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April 24, 2005 Internship Journal

I am doing my second month of neurology. My previous month was in November and I really enjoyed it. Neurology is the most applicable rotation to my career. One patient from the month will forever be in my thoughts.

Mrs. Williams is a 40-year-old who presented to the hospital on March 31 with continuous seizure activity in her right hand. She has a history of seizures relating back 13 years. A CT scan is part of the work up for new onset seizures, or an increase in seizure activity. This showed what looked like a stroke. By this time, her seizure activity was under control, so we began to order tests that might explain why a 40-year-old without medical problems like high blood pressure or diabetes had a stroke. We also ordered a MRI.

Her MRI of her brain showed a large left-sided tumor where what had looked like a stroke was. On rounds, we gave her and her family the bad news. They were not emotional at all. It was hard to tell if this was because they did not understand the gravity of her diagnosis, or they were just in shock.

I was off the following day and when I returned I found Mrs. Williams sleepy and minimally responsive. I was told that she was like this the previous day. As part of a mental status change work up, several tests had been ordered. She was found to have a high ammonia level and decreased thyroid function. Her family came to visit her, and asked me why she was not responsive anymore. I told them about these results, and explained to them that after we corrected these problems, she should wake back up.

The next morning she remained minimally responsive. Her ammonia level was better, but it was still not normal. My theory had been that her liver was not getting rid of it because of all of the seizure medicines that we had given her. They can also cause someone to be sleepy, so I held them.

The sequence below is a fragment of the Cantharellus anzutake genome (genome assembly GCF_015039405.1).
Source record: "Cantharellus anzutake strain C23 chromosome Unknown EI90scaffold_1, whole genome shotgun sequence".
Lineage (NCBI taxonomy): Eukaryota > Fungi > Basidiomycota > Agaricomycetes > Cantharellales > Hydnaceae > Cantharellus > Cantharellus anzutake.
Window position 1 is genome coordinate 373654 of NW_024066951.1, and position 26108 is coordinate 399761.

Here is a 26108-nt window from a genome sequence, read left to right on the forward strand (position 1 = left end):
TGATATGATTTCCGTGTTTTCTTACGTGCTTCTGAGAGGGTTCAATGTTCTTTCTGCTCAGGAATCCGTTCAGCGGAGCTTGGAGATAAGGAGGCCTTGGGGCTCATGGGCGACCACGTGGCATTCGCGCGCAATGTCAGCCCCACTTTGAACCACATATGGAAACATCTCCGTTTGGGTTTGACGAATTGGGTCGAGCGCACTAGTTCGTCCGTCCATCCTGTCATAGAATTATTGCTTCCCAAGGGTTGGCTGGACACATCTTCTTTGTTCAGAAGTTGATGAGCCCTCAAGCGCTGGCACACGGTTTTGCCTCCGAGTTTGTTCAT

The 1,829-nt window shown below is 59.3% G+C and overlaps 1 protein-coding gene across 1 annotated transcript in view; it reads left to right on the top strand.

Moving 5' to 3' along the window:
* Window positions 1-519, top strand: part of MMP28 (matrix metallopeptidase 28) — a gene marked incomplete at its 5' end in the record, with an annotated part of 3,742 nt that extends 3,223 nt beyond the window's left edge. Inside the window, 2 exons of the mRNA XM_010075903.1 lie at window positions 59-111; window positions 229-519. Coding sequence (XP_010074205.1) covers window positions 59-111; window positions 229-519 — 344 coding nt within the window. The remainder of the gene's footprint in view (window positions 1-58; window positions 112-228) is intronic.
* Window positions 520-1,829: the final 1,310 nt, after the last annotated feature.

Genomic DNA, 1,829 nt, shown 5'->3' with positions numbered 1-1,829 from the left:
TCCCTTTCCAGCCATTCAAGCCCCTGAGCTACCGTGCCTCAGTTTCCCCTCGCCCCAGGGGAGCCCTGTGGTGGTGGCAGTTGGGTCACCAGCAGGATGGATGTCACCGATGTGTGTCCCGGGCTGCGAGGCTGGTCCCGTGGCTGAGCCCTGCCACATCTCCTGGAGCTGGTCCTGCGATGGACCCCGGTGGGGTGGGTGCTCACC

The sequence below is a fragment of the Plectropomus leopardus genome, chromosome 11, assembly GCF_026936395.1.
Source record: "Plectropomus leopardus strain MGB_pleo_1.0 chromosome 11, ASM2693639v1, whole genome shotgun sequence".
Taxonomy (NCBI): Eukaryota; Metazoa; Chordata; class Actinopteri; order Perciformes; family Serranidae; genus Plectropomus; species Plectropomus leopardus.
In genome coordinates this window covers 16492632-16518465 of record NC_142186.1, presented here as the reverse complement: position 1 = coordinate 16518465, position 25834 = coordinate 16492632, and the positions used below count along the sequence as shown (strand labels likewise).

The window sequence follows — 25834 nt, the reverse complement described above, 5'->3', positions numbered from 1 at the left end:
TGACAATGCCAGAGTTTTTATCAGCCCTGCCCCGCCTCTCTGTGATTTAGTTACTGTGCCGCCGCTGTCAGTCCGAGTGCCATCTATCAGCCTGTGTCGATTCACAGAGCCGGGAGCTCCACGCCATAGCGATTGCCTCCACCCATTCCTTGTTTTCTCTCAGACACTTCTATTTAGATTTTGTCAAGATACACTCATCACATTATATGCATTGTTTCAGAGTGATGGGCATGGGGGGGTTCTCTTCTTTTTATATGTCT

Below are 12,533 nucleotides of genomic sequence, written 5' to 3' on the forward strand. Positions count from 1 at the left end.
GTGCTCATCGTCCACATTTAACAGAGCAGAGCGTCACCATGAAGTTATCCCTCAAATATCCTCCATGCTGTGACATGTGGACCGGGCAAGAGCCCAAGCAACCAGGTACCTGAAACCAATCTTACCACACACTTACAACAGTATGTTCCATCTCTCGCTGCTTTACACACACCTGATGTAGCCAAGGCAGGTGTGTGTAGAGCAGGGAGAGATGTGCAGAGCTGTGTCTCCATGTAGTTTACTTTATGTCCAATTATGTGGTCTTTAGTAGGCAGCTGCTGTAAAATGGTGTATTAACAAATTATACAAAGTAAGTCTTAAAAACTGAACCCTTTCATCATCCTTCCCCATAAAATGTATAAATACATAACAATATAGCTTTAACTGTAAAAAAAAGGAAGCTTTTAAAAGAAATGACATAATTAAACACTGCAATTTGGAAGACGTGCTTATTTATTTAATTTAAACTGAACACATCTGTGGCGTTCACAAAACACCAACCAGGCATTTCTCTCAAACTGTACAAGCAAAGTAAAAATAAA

This unfortunately, did not make a difference. Her ammonia level corrected over the next two days. Her blood levels of her seizure medicines trended down to low normal levels. I continued to replace her thyroid hormone and even diagnosed her with adrenal insufficiency (adrenal glands make cortisol, a hormone that is needed during times of stress) and began treating her for this, but she still remained minimally responsive.

Around this time, she also underwent a brain biopsy to see what kind of tumor she has. She was diagnosed with anaplastic astrocytoma (a high grade, malignant, aggressive primary brain tumor). This meant nothing to me at the time, and I was open and honest with the family about my lack of knowledge when I told them the diagnosis. I suggested that we have a meeting with my attending (a neurologist) as well as the cancer doctors, so we could discuss treatment options.

The family meeting was standing room only. She has a wonderful, supportive family, so there were 11 family members there. My attending explained that this tumor was not curable, but we could treat it and extend her life. Without treatment, she would probably live about 3 to 9 months. With treatment, she would probably live 15 to 18 months. The big unknown is how she would be during this time. Her mental status had still not improved over the last week and a half. As a medical team, we felt like the radiation treatment would help her mental status and make her more functional. We tried to explain this without too much bias towards treatment.

As you all know, I am a fighter. I would certainly want the radiation if it meant giving me the possibility of a few more good months. To me, the decision was an obvious one. However, this was obviously not my decision, or the other doctors, to make.